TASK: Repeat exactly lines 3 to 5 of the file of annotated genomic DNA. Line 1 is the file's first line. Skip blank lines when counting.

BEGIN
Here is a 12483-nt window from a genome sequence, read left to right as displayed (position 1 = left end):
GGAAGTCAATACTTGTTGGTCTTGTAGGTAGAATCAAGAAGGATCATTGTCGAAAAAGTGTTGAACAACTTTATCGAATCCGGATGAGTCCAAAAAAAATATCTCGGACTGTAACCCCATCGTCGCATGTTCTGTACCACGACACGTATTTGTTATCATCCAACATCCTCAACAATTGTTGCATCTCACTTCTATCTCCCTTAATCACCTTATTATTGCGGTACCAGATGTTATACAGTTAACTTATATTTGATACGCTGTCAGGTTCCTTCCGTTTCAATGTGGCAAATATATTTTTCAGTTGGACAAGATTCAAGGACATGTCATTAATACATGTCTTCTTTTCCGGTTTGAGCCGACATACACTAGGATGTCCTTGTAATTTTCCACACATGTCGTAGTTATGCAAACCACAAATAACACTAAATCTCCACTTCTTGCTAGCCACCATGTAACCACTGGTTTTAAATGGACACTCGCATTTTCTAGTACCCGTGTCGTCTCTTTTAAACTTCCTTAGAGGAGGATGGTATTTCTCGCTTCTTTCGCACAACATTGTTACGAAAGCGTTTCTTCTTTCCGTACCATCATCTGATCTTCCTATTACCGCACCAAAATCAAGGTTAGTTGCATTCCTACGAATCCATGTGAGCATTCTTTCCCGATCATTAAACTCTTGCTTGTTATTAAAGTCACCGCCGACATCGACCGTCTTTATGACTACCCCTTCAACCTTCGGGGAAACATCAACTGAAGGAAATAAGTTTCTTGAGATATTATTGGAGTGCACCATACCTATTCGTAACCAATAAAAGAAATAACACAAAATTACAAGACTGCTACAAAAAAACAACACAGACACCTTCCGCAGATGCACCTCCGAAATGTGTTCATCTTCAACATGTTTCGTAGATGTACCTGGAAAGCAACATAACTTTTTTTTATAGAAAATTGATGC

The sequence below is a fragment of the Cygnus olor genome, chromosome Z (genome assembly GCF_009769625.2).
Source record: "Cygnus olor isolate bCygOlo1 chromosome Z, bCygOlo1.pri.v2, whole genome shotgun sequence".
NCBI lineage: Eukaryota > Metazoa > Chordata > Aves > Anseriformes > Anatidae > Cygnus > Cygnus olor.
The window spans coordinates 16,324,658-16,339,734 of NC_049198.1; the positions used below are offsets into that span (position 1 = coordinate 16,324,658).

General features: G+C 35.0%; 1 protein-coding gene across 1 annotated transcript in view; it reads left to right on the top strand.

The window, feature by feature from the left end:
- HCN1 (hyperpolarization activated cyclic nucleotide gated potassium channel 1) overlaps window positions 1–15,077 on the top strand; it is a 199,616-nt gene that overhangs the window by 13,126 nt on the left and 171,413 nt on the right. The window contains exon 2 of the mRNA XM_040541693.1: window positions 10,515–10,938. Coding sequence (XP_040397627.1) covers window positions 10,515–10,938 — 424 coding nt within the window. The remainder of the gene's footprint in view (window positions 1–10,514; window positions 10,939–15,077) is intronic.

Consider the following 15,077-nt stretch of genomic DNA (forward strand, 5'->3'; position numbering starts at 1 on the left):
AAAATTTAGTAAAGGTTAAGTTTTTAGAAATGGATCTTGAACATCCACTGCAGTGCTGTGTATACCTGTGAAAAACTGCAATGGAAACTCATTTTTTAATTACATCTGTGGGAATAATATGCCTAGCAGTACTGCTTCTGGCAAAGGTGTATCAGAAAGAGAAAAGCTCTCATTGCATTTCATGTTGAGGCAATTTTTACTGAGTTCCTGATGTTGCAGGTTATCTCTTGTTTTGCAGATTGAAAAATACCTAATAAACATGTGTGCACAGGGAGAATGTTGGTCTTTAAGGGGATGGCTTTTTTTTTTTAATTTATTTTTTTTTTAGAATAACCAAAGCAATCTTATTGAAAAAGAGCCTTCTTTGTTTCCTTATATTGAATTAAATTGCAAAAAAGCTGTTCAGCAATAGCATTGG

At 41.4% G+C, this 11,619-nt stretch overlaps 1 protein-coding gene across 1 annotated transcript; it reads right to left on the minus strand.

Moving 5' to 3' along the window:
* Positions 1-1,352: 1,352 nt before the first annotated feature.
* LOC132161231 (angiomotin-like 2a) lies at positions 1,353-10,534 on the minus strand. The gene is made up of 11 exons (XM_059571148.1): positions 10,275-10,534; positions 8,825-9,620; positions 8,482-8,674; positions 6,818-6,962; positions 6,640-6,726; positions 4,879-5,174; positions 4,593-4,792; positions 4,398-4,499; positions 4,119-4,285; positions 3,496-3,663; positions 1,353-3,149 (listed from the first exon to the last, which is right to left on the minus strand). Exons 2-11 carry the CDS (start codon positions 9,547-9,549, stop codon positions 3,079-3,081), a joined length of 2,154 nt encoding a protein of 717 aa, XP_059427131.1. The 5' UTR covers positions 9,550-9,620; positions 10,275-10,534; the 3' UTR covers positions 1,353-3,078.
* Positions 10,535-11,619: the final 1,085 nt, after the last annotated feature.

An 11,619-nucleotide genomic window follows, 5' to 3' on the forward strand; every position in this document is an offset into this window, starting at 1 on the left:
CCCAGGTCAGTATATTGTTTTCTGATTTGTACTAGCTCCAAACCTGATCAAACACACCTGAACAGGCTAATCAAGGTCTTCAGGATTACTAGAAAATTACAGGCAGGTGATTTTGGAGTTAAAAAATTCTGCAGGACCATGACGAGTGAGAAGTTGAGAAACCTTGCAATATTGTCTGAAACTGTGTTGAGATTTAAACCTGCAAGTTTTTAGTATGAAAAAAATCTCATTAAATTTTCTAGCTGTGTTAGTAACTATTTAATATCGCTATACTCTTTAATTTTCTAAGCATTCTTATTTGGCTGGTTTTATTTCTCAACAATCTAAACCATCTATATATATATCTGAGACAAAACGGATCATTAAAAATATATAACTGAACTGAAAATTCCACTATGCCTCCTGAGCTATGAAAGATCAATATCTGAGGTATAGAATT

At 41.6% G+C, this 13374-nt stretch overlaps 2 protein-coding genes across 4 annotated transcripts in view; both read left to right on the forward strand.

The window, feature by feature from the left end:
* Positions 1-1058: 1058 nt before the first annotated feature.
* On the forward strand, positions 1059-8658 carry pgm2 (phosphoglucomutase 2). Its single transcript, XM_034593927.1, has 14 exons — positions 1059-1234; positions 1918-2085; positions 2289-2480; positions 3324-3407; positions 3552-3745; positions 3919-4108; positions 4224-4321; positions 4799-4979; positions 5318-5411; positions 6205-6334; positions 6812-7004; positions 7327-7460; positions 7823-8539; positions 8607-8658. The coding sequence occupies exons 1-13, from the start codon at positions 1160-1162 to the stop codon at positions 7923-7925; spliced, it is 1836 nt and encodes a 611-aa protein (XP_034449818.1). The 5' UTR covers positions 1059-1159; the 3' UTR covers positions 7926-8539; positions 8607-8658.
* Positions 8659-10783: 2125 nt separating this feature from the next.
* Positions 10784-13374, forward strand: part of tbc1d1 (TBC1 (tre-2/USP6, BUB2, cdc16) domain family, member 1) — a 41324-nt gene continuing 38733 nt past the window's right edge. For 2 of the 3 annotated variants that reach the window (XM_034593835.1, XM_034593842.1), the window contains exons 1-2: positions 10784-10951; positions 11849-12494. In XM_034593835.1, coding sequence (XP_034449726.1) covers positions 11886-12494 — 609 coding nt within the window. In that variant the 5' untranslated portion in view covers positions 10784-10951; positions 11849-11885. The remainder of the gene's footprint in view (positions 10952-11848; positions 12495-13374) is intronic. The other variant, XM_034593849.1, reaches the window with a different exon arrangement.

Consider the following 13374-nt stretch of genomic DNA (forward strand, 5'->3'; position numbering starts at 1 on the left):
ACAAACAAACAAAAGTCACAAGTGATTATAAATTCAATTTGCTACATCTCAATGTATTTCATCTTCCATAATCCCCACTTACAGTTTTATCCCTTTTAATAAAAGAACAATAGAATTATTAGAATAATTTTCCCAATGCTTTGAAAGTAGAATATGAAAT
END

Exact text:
The sequence below is a fragment of the Cygnus olor genome, chromosome Z (genome assembly GCF_009769625.2).
Source record: "Cygnus olor isolate bCygOlo1 chromosome Z, bCygOlo1.pri.v2, whole genome shotgun sequence".
NCBI lineage: Eukaryota > Metazoa > Chordata > Aves > Anseriformes > Anatidae > Cygnus > Cygnus olor.